USA’s win over Iran a relief for Berhalter amid a tense build-up that had turned bizarre

USA’s win over Iran a relief for Berhalter amid a tense build-up that had turned bizarre

7: 51 PM ET

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    Sam BordenESPN Senior Writer


      Sam Borden is a senior writer for

DOHA, Qatar — On Monday, United States men’s national team manager Gregg Berhalter was asked to be, among other things, an economist, a customs agent, an expert on military policy and a United Nations ambassador.

On Tuesday, he finally got to be what he most wanted: a coach who has taken his team to the knockout rounds of the World Cup.

After the USA held off Iran 1-0 at Al Thumama Stadium, Berhalter embraced his coaching staff in a group bear hug in the technical area, their arms wrapped tightly around one another’s shoulders as they bounced up and down. After celebrating with his players and the cheering crowd, Berhalter jogged onto the field. Four years after taking over a disorganized program, Berhalter had brought the US through this, which is by far his biggest win.

“It’s the first time in 92 years that we’ve had two shutouts at a World Cup,” Berhalter said later, his face flushed. The boys are doing something right. “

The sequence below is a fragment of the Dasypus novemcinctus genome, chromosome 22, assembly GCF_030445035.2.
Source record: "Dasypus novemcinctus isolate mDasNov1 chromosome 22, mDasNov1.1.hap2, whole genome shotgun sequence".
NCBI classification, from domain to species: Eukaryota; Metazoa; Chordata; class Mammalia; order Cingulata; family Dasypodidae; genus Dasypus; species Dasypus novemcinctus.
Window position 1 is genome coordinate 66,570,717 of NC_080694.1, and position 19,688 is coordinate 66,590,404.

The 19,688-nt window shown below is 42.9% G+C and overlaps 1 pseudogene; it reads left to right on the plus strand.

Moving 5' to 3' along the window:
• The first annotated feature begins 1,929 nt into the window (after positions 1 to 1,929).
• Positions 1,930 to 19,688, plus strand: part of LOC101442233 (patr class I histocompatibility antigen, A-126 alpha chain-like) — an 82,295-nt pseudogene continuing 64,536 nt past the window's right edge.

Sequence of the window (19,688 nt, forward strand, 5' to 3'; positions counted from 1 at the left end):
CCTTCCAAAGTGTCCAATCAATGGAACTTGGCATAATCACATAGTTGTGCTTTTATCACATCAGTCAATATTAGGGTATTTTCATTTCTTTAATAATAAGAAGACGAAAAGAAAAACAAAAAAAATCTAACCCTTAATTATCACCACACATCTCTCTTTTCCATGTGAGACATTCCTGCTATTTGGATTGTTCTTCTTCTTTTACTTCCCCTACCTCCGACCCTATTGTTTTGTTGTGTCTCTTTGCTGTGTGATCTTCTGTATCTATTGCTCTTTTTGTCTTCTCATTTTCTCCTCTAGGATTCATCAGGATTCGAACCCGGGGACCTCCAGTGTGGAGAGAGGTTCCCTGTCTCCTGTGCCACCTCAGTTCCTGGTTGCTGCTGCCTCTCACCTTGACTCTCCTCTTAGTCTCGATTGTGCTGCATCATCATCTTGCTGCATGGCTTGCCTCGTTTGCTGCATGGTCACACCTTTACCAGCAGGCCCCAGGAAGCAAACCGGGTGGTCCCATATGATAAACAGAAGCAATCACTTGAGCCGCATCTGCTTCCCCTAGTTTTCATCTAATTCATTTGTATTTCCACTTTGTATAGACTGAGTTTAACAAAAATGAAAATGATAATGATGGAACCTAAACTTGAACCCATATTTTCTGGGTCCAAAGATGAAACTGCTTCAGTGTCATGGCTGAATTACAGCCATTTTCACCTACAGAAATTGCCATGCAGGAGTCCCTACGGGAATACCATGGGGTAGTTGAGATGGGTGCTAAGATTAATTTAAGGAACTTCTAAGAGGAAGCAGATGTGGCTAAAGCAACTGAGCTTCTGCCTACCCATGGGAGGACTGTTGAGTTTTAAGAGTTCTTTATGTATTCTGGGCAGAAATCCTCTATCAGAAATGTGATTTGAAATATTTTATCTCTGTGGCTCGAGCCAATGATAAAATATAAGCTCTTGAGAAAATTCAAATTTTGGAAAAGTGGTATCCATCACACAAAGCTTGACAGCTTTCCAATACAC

It was a remarkable 24 hours for Berhalter, the type of incredible juxtaposition that can exist only in international soccer — and only with a matchup like the one the US had against Iran, a country whose history, both on its own and with the United States, is deep and complicated and messy. This history was what fuelled the build-up. The U.S. Soccer Federation played no small part in the uncomfortableness ahead of the game, as it — without the knowledge of Berhalter or his players — posted images to social media that showed Iran’s flag without the Islamic Republic logo in an attempt to show support for women in Iran who are fighting for the most basic human rights.

Well intentioned as it might have been, it nonetheless created a firestorm, and Berhalter was left to navigate it. Iranian journalists asked Berhalter harsh questions Monday at his news conference, asking him why inflation might have caused a decline in popularity for his team back home. They also wanted to know why the United States has various visa requirements for Iranians wanting to travel to the United States. A question was raised about the US warships in this region. It was, by all measures, bizarre but Berhalter handled it skillfully. He apologized for any offense the social media posts might have caused while expressing support for those who are fighting for a better life. He tried to bring the focus back on soccer. This match was in many ways a judgment day for Berhalter’s players and his four-year resurrection. Berhalter had to do everything he could to ensure his players were ready for it.